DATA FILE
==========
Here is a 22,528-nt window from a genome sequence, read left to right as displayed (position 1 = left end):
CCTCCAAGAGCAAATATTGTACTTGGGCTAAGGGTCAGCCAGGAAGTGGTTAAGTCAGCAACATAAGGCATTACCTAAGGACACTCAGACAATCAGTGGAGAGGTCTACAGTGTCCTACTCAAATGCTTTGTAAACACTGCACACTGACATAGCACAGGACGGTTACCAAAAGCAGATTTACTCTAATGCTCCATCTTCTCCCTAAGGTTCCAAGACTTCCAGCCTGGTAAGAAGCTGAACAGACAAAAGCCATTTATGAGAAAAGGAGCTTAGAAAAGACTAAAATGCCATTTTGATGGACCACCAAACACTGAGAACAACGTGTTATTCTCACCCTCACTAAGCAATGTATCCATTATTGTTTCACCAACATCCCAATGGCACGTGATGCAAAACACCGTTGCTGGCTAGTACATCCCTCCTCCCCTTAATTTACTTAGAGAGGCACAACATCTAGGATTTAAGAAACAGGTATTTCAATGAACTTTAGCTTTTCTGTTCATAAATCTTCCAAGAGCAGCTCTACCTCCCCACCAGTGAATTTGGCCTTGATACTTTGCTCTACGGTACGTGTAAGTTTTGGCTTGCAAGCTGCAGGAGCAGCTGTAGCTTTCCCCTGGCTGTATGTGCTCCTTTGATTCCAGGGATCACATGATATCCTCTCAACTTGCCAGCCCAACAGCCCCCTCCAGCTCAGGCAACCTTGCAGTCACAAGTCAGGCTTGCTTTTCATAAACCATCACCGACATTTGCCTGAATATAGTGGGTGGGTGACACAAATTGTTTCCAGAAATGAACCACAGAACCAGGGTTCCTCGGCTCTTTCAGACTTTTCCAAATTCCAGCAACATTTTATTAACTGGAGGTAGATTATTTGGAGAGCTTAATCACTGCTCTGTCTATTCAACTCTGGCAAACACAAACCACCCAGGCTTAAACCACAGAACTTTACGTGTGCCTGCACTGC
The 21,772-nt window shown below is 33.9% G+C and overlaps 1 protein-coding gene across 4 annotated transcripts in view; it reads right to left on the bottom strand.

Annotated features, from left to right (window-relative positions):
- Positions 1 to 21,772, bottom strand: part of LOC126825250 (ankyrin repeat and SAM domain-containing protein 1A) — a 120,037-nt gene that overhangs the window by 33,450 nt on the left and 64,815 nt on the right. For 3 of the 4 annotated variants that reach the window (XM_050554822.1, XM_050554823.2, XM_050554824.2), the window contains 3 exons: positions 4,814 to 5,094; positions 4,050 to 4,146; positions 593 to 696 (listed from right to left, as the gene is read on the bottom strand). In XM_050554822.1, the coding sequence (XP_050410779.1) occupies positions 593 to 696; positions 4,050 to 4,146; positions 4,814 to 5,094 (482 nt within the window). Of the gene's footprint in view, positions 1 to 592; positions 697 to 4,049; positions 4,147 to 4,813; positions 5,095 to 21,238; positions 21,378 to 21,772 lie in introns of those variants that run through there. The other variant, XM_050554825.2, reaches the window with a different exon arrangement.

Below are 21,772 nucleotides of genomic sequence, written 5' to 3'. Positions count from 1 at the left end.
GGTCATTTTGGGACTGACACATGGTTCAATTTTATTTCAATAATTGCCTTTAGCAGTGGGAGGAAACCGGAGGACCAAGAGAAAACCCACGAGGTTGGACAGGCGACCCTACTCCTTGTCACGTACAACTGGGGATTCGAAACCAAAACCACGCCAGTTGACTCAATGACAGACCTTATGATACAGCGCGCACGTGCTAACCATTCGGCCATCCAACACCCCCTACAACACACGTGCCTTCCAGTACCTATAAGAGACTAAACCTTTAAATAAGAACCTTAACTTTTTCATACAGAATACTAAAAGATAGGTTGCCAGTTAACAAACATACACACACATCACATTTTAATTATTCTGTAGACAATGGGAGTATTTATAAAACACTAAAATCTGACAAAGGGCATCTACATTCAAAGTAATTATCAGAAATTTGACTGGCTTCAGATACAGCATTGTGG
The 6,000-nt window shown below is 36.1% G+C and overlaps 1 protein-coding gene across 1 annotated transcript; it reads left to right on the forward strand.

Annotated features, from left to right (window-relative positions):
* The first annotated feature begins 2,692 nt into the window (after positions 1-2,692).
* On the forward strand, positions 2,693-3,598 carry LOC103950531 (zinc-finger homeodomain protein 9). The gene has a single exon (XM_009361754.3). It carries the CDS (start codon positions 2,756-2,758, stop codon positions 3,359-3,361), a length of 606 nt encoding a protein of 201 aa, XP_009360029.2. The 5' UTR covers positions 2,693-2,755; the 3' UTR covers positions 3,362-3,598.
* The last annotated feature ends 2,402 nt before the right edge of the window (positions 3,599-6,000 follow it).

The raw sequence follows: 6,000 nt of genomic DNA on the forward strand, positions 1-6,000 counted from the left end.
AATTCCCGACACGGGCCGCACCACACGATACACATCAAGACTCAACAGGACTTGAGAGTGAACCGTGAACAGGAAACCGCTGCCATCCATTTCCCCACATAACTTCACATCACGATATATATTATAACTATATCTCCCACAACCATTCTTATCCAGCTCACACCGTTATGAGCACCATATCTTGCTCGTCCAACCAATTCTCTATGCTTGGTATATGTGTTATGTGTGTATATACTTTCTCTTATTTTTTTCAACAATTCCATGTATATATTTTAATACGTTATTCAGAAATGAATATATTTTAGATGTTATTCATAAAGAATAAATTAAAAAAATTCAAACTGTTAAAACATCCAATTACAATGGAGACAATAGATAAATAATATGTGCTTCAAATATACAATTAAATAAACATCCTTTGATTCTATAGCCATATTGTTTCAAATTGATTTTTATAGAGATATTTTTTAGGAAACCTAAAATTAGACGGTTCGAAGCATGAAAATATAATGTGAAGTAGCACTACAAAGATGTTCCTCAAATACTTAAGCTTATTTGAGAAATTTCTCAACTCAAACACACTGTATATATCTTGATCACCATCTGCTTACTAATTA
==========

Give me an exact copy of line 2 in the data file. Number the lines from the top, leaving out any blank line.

CCTCCAAGAGCAAATATTGTACTTGGGCTAAGGGTCAGCCAGGAAGTGGTTAAGTCAGCAACATAAGGCATTACCTAAGGACACTCAGACAATCAGTGGAGAGGTCTACAGTGTCCTACTCAAATGCTTTGTAAACACTGCACACTGACATAGCACAGGACGGTTACCAAAAGCAGATTTACTCTAATGCTCCATCTTCTCCCTAAGGTTCCAAGACTTCCAGCCTGGTAAGAAGCTGAACAGACAAAAGCCATTTATGAGAAAAGGAGCTTAGAAAAGACTAAAATGCCATTTTGATGGACCACCAAACACTGAGAACAACGTGTTATTCTCACCCTCACTAAGCAATGTATCCATTATTGTTTCACCAACATCCCAATGGCACGTGATGCAAAACACCGTTGCTGGCTAGTACATCCCTCCTCCCCTTAATTTACTTAGAGAGGCACAACATCTAGGATTTAAGAAACAGGTATTTCAATGAACTTTAGCTTTTCTGTTCATAAATCTTCCAAGAGCAGCTCTACCTCCCCACCAGTGAATTTGGCCTTGATACTTTGCTCTACGGTACGTGTAAGTTTTGGCTTGCAAGCTGCAGGAGCAGCTGTAGCTTTCCCCTGGCTGTATGTGCTCCTTTGATTCCAGGGATCACATGATATCCTCTCAACTTGCCAGCCCAACAGCCCCCTCCAGCTCAGGCAACCTTGCAGTCACAAGTCAGGCTTGCTTTTCATAAACCATCACCGACATTTGCCTGAATATAGTGGGTGGGTGACACAAATTGTTTCCAGAAATGAACCACAGAACCAGGGTTCCTCGGCTCTTTCAGACTTTTCCAAATTCCAGCAACATTTTATTAACTGGAGGTAGATTATTTGGAGAGCTTAATCACTGCTCTGTCTATTCAACTCTGGCAAACACAAACCACCCAGGCTTAAACCACAGAACTTTACGTGTGCCTGCACTGC